Phil Vischer in Me, Myself & Bob recounts a sermon he once heard: “If God gives you a dream, and the dream comes to life and God shows up in it, and then the dream dies, it may be that God wants to see what is more important to you — the dream or him. And once he’s seen that, you may get your dream back. Or you may not, and you may live the rest of your life without it. But that will be okay, because you’ll have God.” And “he who has God plus many things has nothing more than he who has God alone,” Phil says, this time quoting C.S. Lewis.
Now listen to Jared C. Wilson:
“You know, it’s possible that God’s plan for us is littleness. His plan for us may be personal failure. It’s possible that when another door closes, it’s not because he plans to open a window but because he plans to have the building fall down on you. The question we must ask ourselves is this: Will Christ be enough?”
In the forward to Every Good Endeavor, Katherine Alsdorf says she wanted “a gospel that had good news even” for failures. Yet, after reading that book, I didn’t come away with a good handle on how to view my own business failures from the perspective of the gospel.
It turns out, what I was looking for was the penultimate chapter of Me, Myself & Bob by Phil Vischer, the creator of VeggieTales.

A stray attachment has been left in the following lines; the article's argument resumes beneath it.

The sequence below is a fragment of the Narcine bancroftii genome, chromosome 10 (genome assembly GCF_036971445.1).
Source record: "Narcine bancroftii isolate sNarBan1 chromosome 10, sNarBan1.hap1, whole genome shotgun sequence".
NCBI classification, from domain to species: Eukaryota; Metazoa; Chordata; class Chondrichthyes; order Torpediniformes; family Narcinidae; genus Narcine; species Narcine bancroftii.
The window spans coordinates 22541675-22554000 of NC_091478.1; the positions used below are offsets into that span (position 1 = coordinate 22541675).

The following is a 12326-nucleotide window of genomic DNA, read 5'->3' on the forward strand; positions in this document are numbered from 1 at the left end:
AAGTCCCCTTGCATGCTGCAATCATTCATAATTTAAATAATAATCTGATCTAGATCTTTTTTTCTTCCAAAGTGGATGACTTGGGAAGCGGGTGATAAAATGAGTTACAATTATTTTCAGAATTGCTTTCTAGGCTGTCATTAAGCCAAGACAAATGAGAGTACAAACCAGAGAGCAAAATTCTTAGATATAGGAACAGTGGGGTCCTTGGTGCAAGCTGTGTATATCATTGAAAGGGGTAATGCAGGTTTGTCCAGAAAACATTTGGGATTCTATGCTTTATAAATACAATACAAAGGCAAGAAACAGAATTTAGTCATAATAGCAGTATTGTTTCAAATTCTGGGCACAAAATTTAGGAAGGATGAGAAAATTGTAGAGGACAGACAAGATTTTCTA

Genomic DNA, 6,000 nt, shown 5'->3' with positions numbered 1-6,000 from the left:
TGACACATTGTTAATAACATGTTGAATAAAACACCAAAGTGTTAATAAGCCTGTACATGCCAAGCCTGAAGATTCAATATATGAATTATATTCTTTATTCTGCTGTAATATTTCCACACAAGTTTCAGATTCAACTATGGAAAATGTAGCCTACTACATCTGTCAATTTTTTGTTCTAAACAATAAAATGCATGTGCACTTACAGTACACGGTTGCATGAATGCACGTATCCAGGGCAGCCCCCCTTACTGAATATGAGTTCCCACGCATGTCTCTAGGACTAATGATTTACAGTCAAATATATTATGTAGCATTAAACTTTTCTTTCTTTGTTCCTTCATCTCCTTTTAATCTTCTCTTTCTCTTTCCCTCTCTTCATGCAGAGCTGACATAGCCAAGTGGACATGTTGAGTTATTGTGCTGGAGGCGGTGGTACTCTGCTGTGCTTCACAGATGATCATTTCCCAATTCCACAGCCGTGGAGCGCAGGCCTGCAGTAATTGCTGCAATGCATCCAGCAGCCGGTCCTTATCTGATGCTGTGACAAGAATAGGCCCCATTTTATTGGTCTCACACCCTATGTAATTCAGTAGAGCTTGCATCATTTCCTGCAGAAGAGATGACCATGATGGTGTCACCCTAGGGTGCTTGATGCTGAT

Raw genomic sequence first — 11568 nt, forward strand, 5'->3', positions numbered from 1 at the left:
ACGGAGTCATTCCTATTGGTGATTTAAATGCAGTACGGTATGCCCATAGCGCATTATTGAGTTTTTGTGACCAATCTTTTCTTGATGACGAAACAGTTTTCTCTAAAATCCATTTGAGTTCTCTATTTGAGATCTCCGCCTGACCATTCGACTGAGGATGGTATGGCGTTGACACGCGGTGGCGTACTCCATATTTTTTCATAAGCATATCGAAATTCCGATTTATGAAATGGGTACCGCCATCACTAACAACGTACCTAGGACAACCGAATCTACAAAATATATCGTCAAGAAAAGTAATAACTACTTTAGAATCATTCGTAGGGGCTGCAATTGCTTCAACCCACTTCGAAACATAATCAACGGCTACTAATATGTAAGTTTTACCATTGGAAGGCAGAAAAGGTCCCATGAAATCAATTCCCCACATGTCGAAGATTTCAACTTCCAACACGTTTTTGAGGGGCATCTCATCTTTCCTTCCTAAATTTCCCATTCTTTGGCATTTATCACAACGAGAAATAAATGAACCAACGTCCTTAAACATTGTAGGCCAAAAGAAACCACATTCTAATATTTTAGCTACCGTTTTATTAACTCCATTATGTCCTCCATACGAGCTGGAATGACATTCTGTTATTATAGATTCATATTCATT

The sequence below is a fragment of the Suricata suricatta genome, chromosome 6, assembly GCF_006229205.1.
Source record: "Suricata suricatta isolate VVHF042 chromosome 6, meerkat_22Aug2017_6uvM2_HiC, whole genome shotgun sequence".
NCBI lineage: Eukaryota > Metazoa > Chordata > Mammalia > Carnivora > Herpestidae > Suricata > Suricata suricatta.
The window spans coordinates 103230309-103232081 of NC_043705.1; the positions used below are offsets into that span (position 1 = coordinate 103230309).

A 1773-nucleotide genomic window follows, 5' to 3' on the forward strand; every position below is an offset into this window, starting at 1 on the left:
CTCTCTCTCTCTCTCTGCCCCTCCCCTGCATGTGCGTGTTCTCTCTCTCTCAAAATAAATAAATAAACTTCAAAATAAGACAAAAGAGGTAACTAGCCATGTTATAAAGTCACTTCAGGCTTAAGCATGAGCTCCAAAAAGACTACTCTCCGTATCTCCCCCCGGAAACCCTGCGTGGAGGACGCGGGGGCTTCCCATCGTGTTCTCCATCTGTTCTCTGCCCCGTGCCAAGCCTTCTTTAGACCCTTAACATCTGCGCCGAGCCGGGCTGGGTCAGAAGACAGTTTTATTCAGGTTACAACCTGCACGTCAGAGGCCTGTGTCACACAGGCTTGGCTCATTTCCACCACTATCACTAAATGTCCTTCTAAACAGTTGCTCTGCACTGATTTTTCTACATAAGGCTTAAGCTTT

Here’s a snippet:
[B]eware of dreams, for dreams make dangerous friends. We all have them — longings for a better life, a healthy child, a happy marriage, rewarding work. But dreams are, I have come to believe, misplaced longings. False lovers. Why? Because God is enough. Just God. And he isn’t “enough” because he can make our dreams come true — no, you’ve got him confused with Santa or Merlin or Oprah. The God who created the universe is enough for us — even without our dreams. Without the better life, the healthy child, the happy marriage, the rewarding work.
If I am a Christian…where I am in five years is none of my business. Where I am in twenty years is none of my business. Where I am tomorrow is none of my business. … No “BHAGs,” no inspiring PowerPoint vision statements. Just a group of people on their knees, trusting God for guidance each day. Holding everything loosely but God himself.
Just one more:
I didn’t need to have any impact at all. Whatever needs I had were being met by the Scripture I was reading and by the life of prayer I was developing. My passion was shifting from impact to God.
Jurgen Moltmann suggested that “work in the Kingdom of God in some way closely relates to God’s renewing of heaven and earth,” thus giving “a transcendent meaning and value to work itself,” apart from its instrumental and relational value according to Darrell Cosden in A Theology of Work.